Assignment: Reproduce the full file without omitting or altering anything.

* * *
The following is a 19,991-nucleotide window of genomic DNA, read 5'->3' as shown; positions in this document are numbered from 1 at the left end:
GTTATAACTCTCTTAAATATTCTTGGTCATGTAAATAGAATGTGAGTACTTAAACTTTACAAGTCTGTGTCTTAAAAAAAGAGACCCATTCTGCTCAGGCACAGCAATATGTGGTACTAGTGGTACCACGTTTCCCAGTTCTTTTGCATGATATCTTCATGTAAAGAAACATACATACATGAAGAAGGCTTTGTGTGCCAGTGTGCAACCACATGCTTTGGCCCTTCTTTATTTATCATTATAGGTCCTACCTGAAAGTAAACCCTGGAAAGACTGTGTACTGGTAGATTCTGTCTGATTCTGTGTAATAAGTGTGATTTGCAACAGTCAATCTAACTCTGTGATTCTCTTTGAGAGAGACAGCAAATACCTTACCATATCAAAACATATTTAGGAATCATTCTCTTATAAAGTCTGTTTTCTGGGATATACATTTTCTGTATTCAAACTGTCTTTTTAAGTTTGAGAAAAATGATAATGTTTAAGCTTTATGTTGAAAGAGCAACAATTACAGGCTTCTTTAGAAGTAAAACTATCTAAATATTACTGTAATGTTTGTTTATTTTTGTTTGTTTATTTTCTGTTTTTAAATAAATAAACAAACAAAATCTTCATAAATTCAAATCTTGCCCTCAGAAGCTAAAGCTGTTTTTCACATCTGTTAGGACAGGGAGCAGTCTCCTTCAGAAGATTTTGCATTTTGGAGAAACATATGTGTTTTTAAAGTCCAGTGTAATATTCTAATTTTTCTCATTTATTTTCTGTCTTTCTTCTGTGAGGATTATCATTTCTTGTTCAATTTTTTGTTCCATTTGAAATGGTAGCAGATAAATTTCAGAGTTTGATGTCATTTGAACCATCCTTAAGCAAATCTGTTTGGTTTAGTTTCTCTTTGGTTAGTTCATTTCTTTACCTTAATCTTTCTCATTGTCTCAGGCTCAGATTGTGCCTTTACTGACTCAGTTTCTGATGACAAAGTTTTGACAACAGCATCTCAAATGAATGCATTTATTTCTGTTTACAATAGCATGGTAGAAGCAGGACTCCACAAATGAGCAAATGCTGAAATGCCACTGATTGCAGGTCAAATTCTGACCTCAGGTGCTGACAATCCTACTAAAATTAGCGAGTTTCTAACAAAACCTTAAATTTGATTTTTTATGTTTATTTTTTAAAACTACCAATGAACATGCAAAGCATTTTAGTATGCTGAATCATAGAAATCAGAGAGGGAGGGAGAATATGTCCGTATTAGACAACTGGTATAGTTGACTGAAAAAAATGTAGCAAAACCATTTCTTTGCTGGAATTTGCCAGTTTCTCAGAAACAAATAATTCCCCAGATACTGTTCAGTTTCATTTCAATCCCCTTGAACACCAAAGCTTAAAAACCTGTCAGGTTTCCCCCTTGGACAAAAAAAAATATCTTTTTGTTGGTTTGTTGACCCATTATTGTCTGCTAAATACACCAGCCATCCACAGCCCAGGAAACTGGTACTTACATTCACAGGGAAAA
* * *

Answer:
The following is a 19,991-nucleotide window of genomic DNA, read 5'->3' as shown; positions in this document are numbered from 1 at the left end:
GTTATAACTCTCTTAAATATTCTTGGTCATGTAAATAGAATGTGAGTACTTAAACTTTACAAGTCTGTGTCTTAAAAAAAGAGACCCATTCTGCTCAGGCACAGCAATATGTGGTACTAGTGGTACCACGTTTCCCAGTTCTTTTGCATGATATCTTCATGTAAAGAAACATACATACATGAAGAAGGCTTTGTGTGCCAGTGTGCAACCACATGCTTTGGCCCTTCTTTATTTATCATTATAGGTCCTACCTGAAAGTAAACCCTGGAAAGACTGTGTACTGGTAGATTCTGTCTGATTCTGTGTAATAAGTGTGATTTGCAACAGTCAATCTAACTCTGTGATTCTCTTTGAGAGAGACAGCAAATACCTTACCATATCAAAACATATTTAGGAATCATTCTCTTATAAAGTCTGTTTTCTGGGATATACATTTTCTGTATTCAAACTGTCTTTTTAAGTTTGAGAAAAATGATAATGTTTAAGCTTTATGTTGAAAGAGCAACAATTACAGGCTTCTTTAGAAGTAAAACTATCTAAATATTACTGTAATGTTTGTTTATTTTTGTTTGTTTATTTTCTGTTTTTAAATAAATAAACAAACAAAATCTTCATAAATTCAAATCTTGCCCTCAGAAGCTAAAGCTGTTTTTCACATCTGTTAGGACAGGGAGCAGTCTCCTTCAGAAGATTTTGCATTTTGGAGAAACATATGTGTTTTTAAAGTCCAGTGTAATATTCTAATTTTTCTCATTTATTTTCTGTCTTTCTTCTGTGAGGATTATCATTTCTTGTTCAATTTTTTGTTCCATTTGAAATGGTAGCAGATAAATTTCAGAGTTTGATGTCATTTGAACCATCCTTAAGCAAATCTGTTTGGTTTAGTTTCTCTTTGGTTAGTTCATTTCTTTACCTTAATCTTTCTCATTGTCTCAGGCTCAGATTGTGCCTTTACTGACTCAGTTTCTGATGACAAAGTTTTGACAACAGCATCTCAAATGAATGCATTTATTTCTGTTTACAATAGCATGGTAGAAGCAGGACTCCACAAATGAGCAAATGCTGAAATGCCACTGATTGCAGGTCAAATTCTGACCTCAGGTGCTGACAATCCTACTAAAATTAGCGAGTTTCTAACAAAACCTTAAATTTGATTTTTTATGTTTATTTTTTAAAACTACCAATGAACATGCAAAGCATTTTAGTATGCTGAATCATAGAAATCAGAGAGGGAGGGAGAATATGTCCGTATTAGACAACTGGTATAGTTGACTGAAAAAAATGTAGCAAAACCATTTCTTTGCTGGAATTTGCCAGTTTCTCAGAAACAAATAATTCCCCAGATACTGTTCAGTTTCATTTCAATCCCCTTGAACACCAAAGCTTAAAAACCTGTCAGGTTTCCCCCTTGGACAAAAAAAAATATCTTTTTGTTGGTTTGTTGACCCATTATTGTCTGCTAAATACACCAGCCATCCACAGCCCAGGAAACTGGTACTTACATTCACAGGGAAAA